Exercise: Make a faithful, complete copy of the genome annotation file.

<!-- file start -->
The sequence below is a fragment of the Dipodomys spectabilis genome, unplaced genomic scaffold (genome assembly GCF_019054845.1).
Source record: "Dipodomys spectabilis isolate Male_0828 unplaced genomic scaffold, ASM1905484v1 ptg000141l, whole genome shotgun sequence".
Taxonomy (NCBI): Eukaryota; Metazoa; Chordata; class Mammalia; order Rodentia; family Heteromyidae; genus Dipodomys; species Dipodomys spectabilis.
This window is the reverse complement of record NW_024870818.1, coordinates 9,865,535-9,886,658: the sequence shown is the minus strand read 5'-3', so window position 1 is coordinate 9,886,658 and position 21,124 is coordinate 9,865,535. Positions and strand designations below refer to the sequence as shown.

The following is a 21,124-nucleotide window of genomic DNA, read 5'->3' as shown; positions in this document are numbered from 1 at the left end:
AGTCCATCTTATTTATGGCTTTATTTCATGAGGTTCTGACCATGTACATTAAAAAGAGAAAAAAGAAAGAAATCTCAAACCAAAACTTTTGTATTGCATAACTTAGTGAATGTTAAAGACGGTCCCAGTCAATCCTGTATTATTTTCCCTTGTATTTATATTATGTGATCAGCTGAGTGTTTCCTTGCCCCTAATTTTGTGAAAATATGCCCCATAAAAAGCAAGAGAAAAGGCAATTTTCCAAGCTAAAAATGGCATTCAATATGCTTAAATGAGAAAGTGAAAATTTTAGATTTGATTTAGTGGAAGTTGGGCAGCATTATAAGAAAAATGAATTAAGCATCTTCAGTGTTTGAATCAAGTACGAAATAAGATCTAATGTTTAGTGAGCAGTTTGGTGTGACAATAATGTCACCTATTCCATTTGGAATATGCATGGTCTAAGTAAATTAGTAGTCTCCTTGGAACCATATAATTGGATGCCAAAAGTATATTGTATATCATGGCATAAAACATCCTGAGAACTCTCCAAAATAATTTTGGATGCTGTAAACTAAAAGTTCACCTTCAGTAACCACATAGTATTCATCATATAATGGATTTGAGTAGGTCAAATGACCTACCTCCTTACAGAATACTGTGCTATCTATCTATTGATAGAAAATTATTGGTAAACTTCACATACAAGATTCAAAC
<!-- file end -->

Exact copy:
The sequence below is a fragment of the Dipodomys spectabilis genome, unplaced genomic scaffold (genome assembly GCF_019054845.1).
Source record: "Dipodomys spectabilis isolate Male_0828 unplaced genomic scaffold, ASM1905484v1 ptg000141l, whole genome shotgun sequence".
Taxonomy (NCBI): Eukaryota; Metazoa; Chordata; class Mammalia; order Rodentia; family Heteromyidae; genus Dipodomys; species Dipodomys spectabilis.
This window is the reverse complement of record NW_024870818.1, coordinates 9,865,535-9,886,658: the sequence shown is the minus strand read 5'-3', so window position 1 is coordinate 9,886,658 and position 21,124 is coordinate 9,865,535. Positions and strand designations below refer to the sequence as shown.

The following is a 21,124-nucleotide window of genomic DNA, read 5'->3' as shown; positions in this document are numbered from 1 at the left end:
AGTCCATCTTATTTATGGCTTTATTTCATGAGGTTCTGACCATGTACATTAAAAAGAGAAAAAAGAAAGAAATCTCAAACCAAAACTTTTGTATTGCATAACTTAGTGAATGTTAAAGACGGTCCCAGTCAATCCTGTATTATTTTCCCTTGTATTTATATTATGTGATCAGCTGAGTGTTTCCTTGCCCCTAATTTTGTGAAAATATGCCCCATAAAAAGCAAGAGAAAAGGCAATTTTCCAAGCTAAAAATGGCATTCAATATGCTTAAATGAGAAAGTGAAAATTTTAGATTTGATTTAGTGGAAGTTGGGCAGCATTATAAGAAAAATGAATTAAGCATCTTCAGTGTTTGAATCAAGTACGAAATAAGATCTAATGTTTAGTGAGCAGTTTGGTGTGACAATAATGTCACCTATTCCATTTGGAATATGCATGGTCTAAGTAAATTAGTAGTCTCCTTGGAACCATATAATTGGATGCCAAAAGTATATTGTATATCATGGCATAAAACATCCTGAGAACTCTCCAAAATAATTTTGGATGCTGTAAACTAAAAGTTCACCTTCAGTAACCACATAGTATTCATCATATAATGGATTTGAGTAGGTCAAATGACCTACCTCCTTACAGAATACTGTGCTATCTATCTATTGATAGAAAATTATTGGTAAACTTCACATACAAGATTCAAAC